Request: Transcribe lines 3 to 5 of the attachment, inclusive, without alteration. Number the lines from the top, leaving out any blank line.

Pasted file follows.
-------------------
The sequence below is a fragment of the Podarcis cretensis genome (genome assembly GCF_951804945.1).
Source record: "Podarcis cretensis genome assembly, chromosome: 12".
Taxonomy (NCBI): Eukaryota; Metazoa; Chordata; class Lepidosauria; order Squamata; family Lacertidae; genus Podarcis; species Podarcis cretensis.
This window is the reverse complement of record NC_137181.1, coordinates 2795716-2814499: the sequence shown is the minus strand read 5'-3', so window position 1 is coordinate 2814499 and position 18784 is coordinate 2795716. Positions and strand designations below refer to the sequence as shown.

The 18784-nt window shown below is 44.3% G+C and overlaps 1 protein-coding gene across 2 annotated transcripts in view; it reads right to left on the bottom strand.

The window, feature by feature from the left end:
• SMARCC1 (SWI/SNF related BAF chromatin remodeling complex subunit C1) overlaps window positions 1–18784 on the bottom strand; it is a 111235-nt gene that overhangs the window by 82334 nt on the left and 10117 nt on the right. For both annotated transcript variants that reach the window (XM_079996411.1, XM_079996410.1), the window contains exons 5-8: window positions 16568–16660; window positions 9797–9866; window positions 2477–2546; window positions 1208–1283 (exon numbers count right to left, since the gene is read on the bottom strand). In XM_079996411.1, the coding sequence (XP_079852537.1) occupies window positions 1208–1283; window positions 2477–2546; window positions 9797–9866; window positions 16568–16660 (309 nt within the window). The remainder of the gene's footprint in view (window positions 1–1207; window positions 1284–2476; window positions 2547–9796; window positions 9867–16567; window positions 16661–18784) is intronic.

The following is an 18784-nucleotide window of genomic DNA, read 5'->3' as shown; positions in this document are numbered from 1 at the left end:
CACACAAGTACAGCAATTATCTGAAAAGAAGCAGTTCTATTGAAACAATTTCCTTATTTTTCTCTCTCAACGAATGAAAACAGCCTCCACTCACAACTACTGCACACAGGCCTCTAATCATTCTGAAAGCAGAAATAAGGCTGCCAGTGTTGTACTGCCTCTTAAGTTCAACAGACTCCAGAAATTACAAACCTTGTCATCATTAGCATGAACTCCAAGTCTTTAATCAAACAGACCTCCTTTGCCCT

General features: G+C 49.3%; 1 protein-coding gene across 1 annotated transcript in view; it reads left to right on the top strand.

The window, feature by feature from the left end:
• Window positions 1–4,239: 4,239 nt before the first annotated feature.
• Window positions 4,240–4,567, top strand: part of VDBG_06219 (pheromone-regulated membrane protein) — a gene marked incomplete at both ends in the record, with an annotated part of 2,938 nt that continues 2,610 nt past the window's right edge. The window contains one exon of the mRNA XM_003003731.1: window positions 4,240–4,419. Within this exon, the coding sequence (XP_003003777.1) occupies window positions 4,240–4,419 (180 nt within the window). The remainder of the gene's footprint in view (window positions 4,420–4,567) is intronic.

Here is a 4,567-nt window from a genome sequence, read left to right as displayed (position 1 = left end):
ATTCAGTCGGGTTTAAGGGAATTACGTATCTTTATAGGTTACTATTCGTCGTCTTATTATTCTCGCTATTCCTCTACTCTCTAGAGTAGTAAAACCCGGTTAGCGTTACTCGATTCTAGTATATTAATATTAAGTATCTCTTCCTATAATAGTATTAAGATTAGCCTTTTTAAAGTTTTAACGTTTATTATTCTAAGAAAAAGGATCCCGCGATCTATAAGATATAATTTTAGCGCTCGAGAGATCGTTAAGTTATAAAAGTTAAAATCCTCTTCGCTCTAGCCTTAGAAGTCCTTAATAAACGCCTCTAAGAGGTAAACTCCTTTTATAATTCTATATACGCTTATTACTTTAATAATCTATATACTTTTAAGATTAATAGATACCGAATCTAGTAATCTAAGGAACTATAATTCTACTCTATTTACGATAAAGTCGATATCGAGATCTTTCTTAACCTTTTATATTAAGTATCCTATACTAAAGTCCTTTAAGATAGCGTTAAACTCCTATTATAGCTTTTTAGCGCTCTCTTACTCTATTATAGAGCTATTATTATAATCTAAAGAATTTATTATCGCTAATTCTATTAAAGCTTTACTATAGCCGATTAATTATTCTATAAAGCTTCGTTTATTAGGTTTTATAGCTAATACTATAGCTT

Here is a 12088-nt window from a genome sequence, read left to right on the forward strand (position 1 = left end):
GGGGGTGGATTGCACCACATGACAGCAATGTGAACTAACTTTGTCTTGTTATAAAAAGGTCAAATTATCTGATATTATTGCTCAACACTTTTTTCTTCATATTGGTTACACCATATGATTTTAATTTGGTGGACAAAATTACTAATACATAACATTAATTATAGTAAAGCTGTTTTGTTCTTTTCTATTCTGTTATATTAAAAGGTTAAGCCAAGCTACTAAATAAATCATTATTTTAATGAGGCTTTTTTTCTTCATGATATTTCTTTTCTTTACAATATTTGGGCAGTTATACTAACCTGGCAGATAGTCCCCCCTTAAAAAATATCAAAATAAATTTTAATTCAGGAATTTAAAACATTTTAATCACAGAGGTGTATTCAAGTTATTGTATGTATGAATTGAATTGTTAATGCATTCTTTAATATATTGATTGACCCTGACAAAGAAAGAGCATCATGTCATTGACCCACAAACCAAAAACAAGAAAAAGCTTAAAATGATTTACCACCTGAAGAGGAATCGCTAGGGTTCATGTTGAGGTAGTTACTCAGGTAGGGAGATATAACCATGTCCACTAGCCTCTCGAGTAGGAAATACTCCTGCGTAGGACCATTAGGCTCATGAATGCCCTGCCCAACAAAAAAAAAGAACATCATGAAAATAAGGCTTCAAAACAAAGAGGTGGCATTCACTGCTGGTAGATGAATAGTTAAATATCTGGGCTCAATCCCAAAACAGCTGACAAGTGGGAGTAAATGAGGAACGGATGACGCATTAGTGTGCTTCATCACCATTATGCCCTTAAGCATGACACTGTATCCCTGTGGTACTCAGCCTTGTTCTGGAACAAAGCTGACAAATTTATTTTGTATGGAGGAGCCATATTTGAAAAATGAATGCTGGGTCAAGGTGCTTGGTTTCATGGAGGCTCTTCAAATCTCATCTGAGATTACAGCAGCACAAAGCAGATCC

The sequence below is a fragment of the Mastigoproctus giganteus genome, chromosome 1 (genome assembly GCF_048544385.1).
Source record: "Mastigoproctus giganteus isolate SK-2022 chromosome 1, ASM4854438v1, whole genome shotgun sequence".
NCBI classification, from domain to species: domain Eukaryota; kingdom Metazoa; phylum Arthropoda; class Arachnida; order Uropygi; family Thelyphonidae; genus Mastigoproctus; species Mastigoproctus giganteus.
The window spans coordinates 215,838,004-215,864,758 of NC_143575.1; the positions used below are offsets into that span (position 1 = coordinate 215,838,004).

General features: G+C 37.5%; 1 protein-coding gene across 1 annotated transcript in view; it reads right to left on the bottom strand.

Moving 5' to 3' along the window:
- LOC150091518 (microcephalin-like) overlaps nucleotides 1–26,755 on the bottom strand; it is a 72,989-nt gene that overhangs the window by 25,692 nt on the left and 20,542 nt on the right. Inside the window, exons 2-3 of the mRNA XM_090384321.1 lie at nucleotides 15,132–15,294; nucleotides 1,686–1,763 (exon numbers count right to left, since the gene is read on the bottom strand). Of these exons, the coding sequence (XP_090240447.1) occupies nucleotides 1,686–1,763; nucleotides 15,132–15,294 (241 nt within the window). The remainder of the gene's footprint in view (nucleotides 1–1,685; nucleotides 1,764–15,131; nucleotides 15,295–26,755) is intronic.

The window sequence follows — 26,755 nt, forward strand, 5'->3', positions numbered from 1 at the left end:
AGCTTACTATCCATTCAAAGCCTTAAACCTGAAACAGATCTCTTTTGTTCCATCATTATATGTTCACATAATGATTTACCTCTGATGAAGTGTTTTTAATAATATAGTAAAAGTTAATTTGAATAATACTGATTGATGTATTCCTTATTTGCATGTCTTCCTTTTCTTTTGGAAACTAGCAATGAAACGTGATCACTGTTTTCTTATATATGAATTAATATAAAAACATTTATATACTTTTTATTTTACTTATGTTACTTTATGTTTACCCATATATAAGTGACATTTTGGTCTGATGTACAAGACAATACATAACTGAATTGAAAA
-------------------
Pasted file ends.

Taxonomy (NCBI): Eukaryota; Metazoa; Chordata; class Lepidosauria; order Squamata; family Lacertidae; genus Podarcis; species Podarcis cretensis.
This window is the reverse complement of record NC_137181.1, coordinates 2795716-2814499: the sequence shown is the minus strand read 5'-3', so window position 1 is coordinate 2814499 and position 18784 is coordinate 2795716. Positions and strand designations below refer to the sequence as shown.

The 18784-nt window shown below is 44.3% G+C and overlaps 1 protein-coding gene across 2 annotated transcripts in view; it reads right to left on the bottom strand.